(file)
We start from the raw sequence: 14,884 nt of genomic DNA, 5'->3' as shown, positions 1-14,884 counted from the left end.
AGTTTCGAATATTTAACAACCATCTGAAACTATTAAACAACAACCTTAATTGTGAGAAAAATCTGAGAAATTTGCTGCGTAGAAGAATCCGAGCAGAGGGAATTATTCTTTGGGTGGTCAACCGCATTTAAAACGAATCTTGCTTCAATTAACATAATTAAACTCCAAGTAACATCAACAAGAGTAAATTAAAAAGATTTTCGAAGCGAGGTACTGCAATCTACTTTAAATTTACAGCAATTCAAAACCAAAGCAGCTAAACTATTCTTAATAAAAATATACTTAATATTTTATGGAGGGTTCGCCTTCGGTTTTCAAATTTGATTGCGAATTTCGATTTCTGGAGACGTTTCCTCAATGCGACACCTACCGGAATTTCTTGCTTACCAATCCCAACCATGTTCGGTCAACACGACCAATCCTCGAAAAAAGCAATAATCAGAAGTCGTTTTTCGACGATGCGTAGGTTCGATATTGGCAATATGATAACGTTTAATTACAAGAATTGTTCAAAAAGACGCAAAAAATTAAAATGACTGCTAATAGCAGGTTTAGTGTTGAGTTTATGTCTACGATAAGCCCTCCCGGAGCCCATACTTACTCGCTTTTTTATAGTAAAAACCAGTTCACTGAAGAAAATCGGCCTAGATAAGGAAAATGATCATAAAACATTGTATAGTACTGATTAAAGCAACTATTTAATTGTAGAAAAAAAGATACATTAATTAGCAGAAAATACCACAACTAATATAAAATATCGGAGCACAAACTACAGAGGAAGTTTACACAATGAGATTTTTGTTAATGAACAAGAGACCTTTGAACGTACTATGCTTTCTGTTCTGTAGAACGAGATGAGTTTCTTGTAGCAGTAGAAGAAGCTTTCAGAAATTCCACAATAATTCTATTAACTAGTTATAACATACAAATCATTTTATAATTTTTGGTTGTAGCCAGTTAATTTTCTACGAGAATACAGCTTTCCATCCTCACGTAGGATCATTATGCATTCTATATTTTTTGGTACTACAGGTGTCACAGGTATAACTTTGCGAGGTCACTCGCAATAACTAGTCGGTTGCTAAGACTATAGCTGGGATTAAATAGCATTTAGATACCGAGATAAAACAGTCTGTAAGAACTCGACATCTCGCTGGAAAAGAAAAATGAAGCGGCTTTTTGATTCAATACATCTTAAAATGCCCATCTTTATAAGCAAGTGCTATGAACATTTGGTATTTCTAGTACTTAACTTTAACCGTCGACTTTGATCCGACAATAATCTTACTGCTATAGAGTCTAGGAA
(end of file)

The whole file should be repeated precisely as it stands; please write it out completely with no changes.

We start from the raw sequence: 14,884 nt of genomic DNA, 5'->3' as shown, positions 1-14,884 counted from the left end.
AGTTTCGAATATTTAACAACCATCTGAAACTATTAAACAACAACCTTAATTGTGAGAAAAATCTGAGAAATTTGCTGCGTAGAAGAATCCGAGCAGAGGGAATTATTCTTTGGGTGGTCAACCGCATTTAAAACGAATCTTGCTTCAATTAACATAATTAAACTCCAAGTAACATCAACAAGAGTAAATTAAAAAGATTTTCGAAGCGAGGTACTGCAATCTACTTTAAATTTACAGCAATTCAAAACCAAAGCAGCTAAACTATTCTTAATAAAAATATACTTAATATTTTATGGAGGGTTCGCCTTCGGTTTTCAAATTTGATTGCGAATTTCGATTTCTGGAGACGTTTCCTCAATGCGACACCTACCGGAATTTCTTGCTTACCAATCCCAACCATGTTCGGTCAACACGACCAATCCTCGAAAAAAGCAATAATCAGAAGTCGTTTTTCGACGATGCGTAGGTTCGATATTGGCAATATGATAACGTTTAATTACAAGAATTGTTCAAAAAGACGCAAAAAATTAAAATGACTGCTAATAGCAGGTTTAGTGTTGAGTTTATGTCTACGATAAGCCCTCCCGGAGCCCATACTTACTCGCTTTTTTATAGTAAAAACCAGTTCACTGAAGAAAATCGGCCTAGATAAGGAAAATGATCATAAAACATTGTATAGTACTGATTAAAGCAACTATTTAATTGTAGAAAAAAAGATACATTAATTAGCAGAAAATACCACAACTAATATAAAATATCGGAGCACAAACTACAGAGGAAGTTTACACAATGAGATTTTTGTTAATGAACAAGAGACCTTTGAACGTACTATGCTTTCTGTTCTGTAGAACGAGATGAGTTTCTTGTAGCAGTAGAAGAAGCTTTCAGAAATTCCACAATAATTCTATTAACTAGTTATAACATACAAATCATTTTATAATTTTTGGTTGTAGCCAGTTAATTTTCTACGAGAATACAGCTTTCCATCCTCACGTAGGATCATTATGCATTCTATATTTTTTGGTACTACAGGTGTCACAGGTATAACTTTGCGAGGTCACTCGCAATAACTAGTCGGTTGCTAAGACTATAGCTGGGATTAAATAGCATTTAGATACCGAGATAAAACAGTCTGTAAGAACTCGACATCTCGCTGGAAAAGAAAAATGAAGCGGCTTTTTGATTCAATACATCTTAAAATGCCCATCTTTATAAGCAAGTGCTATGAACATTTGGTATTTCTAGTACTTAACTTTAACCGTCGACTTTGATCCGACAATAATCTTACTGCTATAGAGTCTAGGAA